New figures from the Central Statistics Office show that the headline General Government Deficit last year fell to 2.3% of GDP from 3.8% in 2014.
However, the decrease was less than expected due to an unexpected ruling by Eurostat, the EU statistical agency.
The deficit fell last year due to an increase of over 7% in Government revenues, which grew from €65.7 billion in 2014 to €70.5 billion last year on the back of increases in tax and social contribution revenues.
The CSO noted that €4.3 billion was raised in extra taxes last year with €3 billion in direct taxes and €1.3 billion in indirect taxes.
However, the increase in revenues was partly offset by a rise of €2.5 billion in expenditure due to a decision by Eurostat on the classification of converting preference shares in AIB to ordinary shares as General Government Expenditure.
This means that the General Government Deficit - excluding interventions to support financial institutions - would have been 1.3% of GDP.
Under European Union rules, Ireland had to cut its deficit below 3% by the end of 2015.
Meanwhile, the CSO also said that the General Government Debt stood at €201.3 billion at the end of 2015, or 93.8% of GDP. This is down from €203.3 billion at the end of 2014, or 107.5% of GDP.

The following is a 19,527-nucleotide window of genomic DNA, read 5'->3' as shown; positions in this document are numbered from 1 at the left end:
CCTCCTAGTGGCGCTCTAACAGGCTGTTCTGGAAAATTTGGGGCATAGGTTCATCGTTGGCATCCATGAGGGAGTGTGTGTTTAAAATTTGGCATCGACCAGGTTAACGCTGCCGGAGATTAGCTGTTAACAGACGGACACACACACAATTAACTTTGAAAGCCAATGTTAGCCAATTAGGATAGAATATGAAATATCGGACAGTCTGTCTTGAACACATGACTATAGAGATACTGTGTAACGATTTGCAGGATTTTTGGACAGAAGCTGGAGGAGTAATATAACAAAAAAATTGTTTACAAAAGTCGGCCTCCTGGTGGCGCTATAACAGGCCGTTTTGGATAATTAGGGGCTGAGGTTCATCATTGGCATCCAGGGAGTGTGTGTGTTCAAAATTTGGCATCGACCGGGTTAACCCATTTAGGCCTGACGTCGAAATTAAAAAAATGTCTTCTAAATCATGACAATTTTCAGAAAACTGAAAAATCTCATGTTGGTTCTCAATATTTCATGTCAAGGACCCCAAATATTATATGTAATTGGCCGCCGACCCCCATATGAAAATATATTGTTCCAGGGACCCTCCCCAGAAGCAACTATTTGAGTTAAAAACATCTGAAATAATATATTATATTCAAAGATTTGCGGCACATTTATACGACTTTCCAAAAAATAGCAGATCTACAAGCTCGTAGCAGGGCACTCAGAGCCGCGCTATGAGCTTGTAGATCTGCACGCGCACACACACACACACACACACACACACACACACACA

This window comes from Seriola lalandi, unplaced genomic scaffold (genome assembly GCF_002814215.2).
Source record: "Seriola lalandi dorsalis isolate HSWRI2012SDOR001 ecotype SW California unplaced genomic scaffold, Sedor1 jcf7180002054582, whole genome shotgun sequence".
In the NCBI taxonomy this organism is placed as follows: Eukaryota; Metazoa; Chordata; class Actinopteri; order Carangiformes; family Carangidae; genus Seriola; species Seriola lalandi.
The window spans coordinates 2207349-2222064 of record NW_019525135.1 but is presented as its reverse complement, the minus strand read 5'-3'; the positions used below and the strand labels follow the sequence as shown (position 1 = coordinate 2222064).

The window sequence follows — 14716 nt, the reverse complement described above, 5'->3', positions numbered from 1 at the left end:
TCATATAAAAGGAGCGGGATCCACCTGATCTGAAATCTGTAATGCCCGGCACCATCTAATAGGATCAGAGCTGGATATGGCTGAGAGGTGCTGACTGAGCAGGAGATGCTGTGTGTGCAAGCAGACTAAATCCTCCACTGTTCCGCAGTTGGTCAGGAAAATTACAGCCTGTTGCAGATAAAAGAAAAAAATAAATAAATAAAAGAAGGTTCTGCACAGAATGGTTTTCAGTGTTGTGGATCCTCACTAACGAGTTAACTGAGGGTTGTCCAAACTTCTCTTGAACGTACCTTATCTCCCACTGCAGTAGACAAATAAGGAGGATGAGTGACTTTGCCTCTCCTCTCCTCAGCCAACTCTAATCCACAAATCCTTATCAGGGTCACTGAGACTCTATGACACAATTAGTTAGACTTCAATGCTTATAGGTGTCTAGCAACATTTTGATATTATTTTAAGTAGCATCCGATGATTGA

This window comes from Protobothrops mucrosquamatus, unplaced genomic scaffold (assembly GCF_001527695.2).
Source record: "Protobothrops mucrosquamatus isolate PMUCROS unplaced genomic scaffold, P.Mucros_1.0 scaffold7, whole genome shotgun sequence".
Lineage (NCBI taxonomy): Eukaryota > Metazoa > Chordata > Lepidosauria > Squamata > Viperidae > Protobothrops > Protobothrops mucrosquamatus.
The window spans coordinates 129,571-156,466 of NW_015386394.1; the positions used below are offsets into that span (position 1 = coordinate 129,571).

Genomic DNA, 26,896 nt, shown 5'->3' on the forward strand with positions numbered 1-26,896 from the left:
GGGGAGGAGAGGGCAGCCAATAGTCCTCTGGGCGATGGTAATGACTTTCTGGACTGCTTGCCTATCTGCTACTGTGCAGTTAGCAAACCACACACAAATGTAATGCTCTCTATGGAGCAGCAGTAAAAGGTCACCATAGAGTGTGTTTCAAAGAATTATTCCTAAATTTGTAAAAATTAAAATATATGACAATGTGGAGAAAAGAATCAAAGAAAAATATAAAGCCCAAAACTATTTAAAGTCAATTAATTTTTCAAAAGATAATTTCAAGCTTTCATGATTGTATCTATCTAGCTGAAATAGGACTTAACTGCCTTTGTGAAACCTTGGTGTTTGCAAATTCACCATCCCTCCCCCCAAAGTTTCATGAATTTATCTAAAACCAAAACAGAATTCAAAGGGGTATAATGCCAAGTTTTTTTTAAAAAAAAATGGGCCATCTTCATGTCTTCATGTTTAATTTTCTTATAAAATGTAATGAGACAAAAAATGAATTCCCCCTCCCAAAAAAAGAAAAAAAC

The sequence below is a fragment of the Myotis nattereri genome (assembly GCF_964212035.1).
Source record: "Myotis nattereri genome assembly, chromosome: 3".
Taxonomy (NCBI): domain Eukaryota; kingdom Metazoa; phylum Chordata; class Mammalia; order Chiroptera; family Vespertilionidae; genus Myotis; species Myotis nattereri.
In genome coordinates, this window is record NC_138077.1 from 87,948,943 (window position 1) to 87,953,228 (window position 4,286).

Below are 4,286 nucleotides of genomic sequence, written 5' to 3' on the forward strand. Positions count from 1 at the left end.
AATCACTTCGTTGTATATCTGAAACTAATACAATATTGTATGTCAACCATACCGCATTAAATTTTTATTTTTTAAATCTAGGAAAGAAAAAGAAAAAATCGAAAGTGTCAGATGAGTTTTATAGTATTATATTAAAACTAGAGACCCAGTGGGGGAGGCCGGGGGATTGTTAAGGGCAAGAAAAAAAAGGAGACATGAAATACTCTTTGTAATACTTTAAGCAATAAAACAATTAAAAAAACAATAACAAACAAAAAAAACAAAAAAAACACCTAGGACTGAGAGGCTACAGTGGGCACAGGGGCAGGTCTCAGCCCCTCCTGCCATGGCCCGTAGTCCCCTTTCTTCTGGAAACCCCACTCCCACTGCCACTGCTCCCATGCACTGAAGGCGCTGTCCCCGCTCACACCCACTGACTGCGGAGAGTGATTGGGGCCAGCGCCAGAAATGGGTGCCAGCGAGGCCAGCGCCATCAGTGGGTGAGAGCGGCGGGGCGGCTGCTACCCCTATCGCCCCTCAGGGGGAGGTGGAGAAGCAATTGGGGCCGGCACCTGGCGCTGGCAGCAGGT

This is due mainly to a "significant" increase in the country's GDP last year, which grew from €189 billion to €214.6 billion.
The CSO said that the composition of gross debt changed significantly last year, partly due to a repayment of IMF loans in the first quarter of the year.
Meanwhile, a statement from the Finance Department said the deficit for 2015 is well within the limit which had been set by the European Council in 2010.
The statement added that the figures, along with the forecast reduction in the deficit this year to 1.1% of GDP, means that Ireland should leave the Excessive Deficit Procedure as expected.
"The strength of the performance is such that impact of the treatment of the AIB preference share transaction by Eurostat leaves the headline deficit at 2.3%. This is still well within the EDP limit of 2.9% that Ireland had to achieve last year," commented Finance Minister Michael Noonan.
"The one-off nature of the transaction affecting the 2015 figures has no further implications and my Department is forecasting a deficit of 1.1% of GDP for 2016," he added.